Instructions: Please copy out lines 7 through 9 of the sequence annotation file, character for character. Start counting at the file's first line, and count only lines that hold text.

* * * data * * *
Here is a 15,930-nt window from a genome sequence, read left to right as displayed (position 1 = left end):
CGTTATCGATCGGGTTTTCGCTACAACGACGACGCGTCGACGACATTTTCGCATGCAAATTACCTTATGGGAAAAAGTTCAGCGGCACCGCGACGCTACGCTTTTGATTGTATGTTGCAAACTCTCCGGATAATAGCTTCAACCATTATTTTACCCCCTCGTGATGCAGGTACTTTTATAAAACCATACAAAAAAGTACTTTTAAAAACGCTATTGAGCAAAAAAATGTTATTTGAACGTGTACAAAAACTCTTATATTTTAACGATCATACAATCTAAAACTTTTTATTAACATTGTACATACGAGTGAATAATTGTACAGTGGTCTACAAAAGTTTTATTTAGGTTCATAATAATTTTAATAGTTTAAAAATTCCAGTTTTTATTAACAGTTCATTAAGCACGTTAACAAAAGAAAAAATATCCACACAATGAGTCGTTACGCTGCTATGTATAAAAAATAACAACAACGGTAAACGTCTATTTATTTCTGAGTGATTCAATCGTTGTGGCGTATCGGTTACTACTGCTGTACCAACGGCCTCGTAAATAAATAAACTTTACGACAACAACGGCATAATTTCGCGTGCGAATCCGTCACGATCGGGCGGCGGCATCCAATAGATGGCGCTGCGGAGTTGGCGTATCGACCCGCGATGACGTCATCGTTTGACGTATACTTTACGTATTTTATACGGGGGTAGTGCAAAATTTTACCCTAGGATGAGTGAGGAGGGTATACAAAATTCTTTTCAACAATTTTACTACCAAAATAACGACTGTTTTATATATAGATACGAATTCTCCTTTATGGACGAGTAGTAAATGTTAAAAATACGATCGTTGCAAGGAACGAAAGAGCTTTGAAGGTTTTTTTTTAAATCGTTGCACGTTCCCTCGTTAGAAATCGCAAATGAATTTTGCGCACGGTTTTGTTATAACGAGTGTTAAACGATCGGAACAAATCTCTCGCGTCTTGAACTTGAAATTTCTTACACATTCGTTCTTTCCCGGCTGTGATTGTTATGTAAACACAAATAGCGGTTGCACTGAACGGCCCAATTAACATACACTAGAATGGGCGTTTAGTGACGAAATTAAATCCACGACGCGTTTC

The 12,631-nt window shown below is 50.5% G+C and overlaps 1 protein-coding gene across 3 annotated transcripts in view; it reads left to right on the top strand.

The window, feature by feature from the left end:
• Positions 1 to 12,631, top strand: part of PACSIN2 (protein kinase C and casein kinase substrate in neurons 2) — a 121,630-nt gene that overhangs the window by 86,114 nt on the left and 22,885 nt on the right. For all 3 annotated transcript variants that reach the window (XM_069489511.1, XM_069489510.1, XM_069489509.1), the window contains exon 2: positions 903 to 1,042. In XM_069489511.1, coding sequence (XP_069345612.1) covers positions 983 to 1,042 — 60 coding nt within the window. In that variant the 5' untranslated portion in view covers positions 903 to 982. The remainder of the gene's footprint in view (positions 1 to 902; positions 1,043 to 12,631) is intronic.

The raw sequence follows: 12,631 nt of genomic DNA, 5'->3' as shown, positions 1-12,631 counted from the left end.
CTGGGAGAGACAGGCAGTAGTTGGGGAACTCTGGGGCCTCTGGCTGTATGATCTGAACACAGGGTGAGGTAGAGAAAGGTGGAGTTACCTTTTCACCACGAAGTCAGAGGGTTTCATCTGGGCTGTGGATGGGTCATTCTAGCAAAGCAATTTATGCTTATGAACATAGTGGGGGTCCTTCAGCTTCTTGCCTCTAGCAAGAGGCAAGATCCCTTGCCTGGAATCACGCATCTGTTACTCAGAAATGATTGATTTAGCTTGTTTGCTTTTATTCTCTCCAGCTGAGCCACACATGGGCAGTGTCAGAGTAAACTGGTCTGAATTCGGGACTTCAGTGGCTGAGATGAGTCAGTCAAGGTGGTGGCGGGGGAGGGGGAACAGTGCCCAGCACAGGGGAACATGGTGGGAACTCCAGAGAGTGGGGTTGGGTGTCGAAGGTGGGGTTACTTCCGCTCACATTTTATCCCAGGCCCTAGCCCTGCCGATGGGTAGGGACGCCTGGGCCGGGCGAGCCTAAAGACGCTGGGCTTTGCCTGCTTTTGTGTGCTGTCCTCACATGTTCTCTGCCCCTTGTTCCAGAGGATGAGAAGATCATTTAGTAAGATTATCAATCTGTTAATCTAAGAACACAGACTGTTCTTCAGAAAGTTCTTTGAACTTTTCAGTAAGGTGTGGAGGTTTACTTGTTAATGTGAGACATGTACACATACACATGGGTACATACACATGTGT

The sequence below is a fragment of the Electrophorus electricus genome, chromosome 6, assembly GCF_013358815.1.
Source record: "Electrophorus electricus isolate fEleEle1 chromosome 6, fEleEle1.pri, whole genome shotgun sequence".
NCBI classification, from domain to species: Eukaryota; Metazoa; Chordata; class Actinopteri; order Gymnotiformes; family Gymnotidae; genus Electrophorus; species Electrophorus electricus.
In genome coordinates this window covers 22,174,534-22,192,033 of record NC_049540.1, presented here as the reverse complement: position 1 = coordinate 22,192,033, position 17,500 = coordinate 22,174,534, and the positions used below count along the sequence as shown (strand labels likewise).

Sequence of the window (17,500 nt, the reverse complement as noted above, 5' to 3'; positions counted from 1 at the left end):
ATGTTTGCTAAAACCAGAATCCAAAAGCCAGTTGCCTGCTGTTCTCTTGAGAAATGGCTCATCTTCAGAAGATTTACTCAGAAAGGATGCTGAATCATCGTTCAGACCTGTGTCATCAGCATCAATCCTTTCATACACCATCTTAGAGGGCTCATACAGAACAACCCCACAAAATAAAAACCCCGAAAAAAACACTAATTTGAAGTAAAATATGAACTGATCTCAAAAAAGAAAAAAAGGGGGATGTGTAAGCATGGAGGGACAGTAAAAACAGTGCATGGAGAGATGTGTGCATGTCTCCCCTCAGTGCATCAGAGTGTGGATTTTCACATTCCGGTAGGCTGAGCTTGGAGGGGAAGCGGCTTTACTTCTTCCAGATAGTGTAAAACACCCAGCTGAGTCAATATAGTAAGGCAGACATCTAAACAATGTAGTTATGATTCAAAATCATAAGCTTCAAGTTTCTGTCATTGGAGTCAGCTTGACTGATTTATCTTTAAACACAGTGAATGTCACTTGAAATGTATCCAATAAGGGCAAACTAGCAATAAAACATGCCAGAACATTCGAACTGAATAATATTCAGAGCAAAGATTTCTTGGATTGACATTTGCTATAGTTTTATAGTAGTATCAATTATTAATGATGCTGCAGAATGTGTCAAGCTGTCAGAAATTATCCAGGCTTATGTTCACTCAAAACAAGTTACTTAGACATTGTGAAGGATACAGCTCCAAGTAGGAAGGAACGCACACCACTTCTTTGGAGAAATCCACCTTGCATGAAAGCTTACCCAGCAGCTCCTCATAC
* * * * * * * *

CTGGGAGAGACAGGCAGTAGTTGGGGAACTCTGGGGCCTCTGGCTGTATGATCTGAACACAGGGTGAGGTAGAGAAAGGTGGAGTTACCTTTTCACCACGAAGTCAGAGGGTTTCATCTGGGCTGTGGATGGGTCATTCTAGCAAAGCAATTTATGCTTATGAACATAGTGGGGGTCCTTCAGCTTCTTGCCTCTAGCAAGAGGCAAGATCCCTTGCCTGGAATCACGCATCTGTTACTCAGAAATGATTGATTTAGCTTGTTTGCTTTTATTCTCTCCAGCTGAGCCACACATGGGCAGTGTCAGAGTAAACTGGTCTGAATTCGGGACTTCAGTGGCTGAGATGAGTCAGTCAAGGTGGTGGCGGGGGAGGGGGAACAGTGCCCAGCACAGGGGAACATGGTGGGAACTCCAGAGAGTGGGGTTGGGTGTCGAAGGTGGGGTTACTTCCGCTCACATTTTATCCCAGGCCCTAGCCCTGCCGATGGGTAGGGACGCCTGGGCCGGGCGAGCCTAAAGACGCTGGGCTTTGCCTGCTTTTGTGTGCTGTCCTCACATGTTCTCTGCCCCTTGTTCCAGAGGATGAGAAGATCATTTAGTAAGATTATCAATCTGTTAATCTAAGAACACAGACTGTTCTTCAGAAAGTTCTTTGAACTTTTCAGTAAGGTGTGGAGGTTTACTTGTTAATGTGAGACATGTACACATACACATGGGTACATACACATGTGT

The sequence below is a fragment of the Electrophorus electricus genome, chromosome 6, assembly GCF_013358815.1.
Source record: "Electrophorus electricus isolate fEleEle1 chromosome 6, fEleEle1.pri, whole genome shotgun sequence".